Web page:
In these pages we are publishing the bulk of his training program to help those in the flight simulation community in their efforts to become better virtual pilots and to deepen their immersion in this fascinating hobby.
Most of us, as "accomplished combat flight simulator pilots", may think we know how to fly just fine. We're probably correct. Others are new to the hobby and lack the "finesse" involved in pushing the pixels around the screen so skillfully as to justify being called an "ace". All of us, at one level or another, believe that the IL2 platform provides an unsurpassed level of realism, and that when we "strap on our virtual plane" we are, in some way at least, experiencing what it must have been like to fly the "real thing".
Very few of us know how the "real thing" would have been flown, from the moment the pilot first sat in the cockpit before each mission, through the engine start-up, taxiing, take off, and ultimately the approach and landing. The web is full of sites that provide tips on combat maneuvering, situational awareness, and "do's and don'ts", but there is a dearth of information on how to approach the role of simulation pilot from a "real world" perspective.
In the following pages Ramblin' Jack offers the inquisitive pilot, or would-be pilot, an approach to sim flying from the perspective of actual aeronautical knowledge and flight methodology. While some of the information is a bit dry, all of it is helpful and mastering it, or even putting some of it into practice, will make us all better "virtual pilots". At the very least, learning these lessons will make the immersion level of our hobby much deeper.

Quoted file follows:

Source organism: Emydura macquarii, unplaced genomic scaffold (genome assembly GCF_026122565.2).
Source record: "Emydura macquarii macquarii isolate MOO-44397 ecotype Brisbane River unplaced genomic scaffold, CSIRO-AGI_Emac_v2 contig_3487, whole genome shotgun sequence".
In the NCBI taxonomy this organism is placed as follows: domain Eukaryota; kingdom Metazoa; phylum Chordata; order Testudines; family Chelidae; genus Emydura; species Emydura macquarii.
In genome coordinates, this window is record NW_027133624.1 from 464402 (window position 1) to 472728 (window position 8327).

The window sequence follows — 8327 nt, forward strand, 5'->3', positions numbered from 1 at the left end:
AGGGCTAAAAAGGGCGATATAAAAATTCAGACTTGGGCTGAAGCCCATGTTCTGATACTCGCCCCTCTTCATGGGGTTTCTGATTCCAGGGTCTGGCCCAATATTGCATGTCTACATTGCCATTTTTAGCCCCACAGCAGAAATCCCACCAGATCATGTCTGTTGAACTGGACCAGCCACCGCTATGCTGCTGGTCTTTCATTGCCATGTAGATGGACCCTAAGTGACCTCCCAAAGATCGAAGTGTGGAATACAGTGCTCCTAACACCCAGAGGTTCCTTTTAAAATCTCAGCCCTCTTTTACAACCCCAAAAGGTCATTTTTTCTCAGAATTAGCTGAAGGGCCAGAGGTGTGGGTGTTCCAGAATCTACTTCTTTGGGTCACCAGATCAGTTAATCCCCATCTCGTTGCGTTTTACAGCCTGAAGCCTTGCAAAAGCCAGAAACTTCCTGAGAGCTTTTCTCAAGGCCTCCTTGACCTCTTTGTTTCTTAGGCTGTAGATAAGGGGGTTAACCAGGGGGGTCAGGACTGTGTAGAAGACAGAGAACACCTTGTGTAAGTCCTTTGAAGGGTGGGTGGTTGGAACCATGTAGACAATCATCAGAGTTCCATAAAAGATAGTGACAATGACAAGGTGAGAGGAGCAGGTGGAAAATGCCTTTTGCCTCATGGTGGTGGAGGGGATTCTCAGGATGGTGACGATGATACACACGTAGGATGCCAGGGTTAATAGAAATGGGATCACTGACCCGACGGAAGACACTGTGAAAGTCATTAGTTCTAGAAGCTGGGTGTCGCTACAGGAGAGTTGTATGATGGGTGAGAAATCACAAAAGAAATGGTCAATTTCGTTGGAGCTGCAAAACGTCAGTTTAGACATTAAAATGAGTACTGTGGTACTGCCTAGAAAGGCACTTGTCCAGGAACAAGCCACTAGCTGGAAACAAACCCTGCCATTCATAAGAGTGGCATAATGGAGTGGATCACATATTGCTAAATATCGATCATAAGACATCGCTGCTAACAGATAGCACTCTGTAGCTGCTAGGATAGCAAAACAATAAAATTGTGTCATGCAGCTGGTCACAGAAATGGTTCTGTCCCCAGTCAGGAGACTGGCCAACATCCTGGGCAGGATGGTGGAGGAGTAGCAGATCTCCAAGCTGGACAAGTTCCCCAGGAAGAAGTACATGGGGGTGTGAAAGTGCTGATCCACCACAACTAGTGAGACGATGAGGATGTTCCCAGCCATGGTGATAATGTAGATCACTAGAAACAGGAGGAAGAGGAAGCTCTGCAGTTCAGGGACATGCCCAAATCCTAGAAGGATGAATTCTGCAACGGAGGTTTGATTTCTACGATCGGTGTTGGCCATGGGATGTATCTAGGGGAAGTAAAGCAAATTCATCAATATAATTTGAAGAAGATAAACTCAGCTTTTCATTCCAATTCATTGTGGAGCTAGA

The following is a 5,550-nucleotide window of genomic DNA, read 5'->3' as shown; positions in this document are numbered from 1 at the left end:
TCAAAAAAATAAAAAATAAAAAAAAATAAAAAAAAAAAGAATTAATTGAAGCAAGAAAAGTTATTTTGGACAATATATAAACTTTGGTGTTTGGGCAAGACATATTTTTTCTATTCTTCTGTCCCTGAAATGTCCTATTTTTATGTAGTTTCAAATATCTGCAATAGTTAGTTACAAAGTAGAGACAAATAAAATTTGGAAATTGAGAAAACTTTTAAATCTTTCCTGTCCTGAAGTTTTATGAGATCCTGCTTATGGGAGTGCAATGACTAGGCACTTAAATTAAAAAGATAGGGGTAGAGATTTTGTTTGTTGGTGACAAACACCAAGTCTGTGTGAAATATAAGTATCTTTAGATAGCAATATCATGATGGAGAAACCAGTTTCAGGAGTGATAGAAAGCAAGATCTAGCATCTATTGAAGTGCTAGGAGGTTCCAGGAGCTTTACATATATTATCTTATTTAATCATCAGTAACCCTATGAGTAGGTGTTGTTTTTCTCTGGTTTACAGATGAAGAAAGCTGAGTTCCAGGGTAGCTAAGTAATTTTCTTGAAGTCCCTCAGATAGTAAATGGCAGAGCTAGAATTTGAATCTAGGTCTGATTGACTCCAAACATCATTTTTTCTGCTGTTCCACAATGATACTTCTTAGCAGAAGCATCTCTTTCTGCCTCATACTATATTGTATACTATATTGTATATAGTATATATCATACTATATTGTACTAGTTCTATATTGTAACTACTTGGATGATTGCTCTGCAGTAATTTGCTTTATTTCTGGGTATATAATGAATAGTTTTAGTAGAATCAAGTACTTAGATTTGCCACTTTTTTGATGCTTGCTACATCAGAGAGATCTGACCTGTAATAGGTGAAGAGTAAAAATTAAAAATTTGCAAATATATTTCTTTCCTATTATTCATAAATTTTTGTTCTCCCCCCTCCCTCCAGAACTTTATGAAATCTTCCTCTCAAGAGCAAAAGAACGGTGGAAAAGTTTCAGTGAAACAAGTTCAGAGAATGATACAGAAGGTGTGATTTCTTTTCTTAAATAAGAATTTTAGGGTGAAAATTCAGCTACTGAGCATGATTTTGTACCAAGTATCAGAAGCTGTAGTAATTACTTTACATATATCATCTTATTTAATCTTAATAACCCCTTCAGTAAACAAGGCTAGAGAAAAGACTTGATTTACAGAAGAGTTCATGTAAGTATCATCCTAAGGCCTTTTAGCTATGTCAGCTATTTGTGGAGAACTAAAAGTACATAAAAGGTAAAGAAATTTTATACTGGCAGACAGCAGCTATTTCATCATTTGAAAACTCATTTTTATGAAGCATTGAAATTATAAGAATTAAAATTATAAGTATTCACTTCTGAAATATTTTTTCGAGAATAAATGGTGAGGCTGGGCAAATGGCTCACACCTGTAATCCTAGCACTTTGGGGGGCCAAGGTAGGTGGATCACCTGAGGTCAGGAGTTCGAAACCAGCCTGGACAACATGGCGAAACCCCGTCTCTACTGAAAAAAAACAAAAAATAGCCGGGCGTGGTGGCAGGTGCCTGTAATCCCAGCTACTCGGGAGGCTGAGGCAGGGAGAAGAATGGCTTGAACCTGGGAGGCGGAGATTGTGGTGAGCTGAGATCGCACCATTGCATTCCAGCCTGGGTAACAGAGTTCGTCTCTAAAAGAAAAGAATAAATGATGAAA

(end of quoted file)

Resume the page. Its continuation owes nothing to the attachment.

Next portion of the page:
Here, for your enjoyment, are Ramblin' Jack's lessons. If you have comments or contributions, please feel free to contact RJ by email at firstname.lastname@example.org or join in the discussions on our forum (reachable at the link in the menu above).
PURPOSE OF FLIGHT TRAINING
There are a number of training publications available to the Sim Pilot explaining in great detail the aerodynamic principles of flight. For those interested, the following two FAA publications are available from any pilot shop that might be located as near as you local airport.
FAA-H-8083-3A, Airplane Flying Handbook
FAA-H-8083-25, Pilotís Handbook of Aeronautical Knowledge.
The Sim Pilot who has acquired necessary airmanship skills during training, and demonstrates these skills by flying training maneuvers with precision, will be able to experience all that is offered within the virtual world of the flight simulator.
The flight simulator used in this training program is IL2 Forgotten Battles with the addition of the Aces Expansion Pack and Pacific Fighters. The airplane being used is the 1941 P-40 E. I have chosen the P-40 because it is representative of the high performance single-engine fighter of the era. To get the most out of this training, I suggest that you fly with the full cockpit on. Some of the maneuvers will require instrument interpretations, and this arrangement takes advantage of the P-40ís instrument panel and excellent flight visibility.
Undoubtedly you are already flying the flight simulator and have probably scored a number of victories against the enemy. The goal here is to demonstrate some of the basic fundamentals that are too often overlooked when you just hop into an airplane and chase someone around the sky. The wonderful flight modeling within the program allows us to recreate maneuvers associated with slow flight, stalls, spins, and accelerated maneuvers just to mention a few. This information will be presented is such a way that each lesson builds upon the other, resulting in an understanding of the aerodynamics that influence the airplane and every maneuver you perform.
It is not my intention to change the way you fly with regards to settings within the simulator. I do hope I can influence how well you fly with regards to the proper handling of an airplane. Be your own worst critic and challenge yourself.
352nd Fighter Group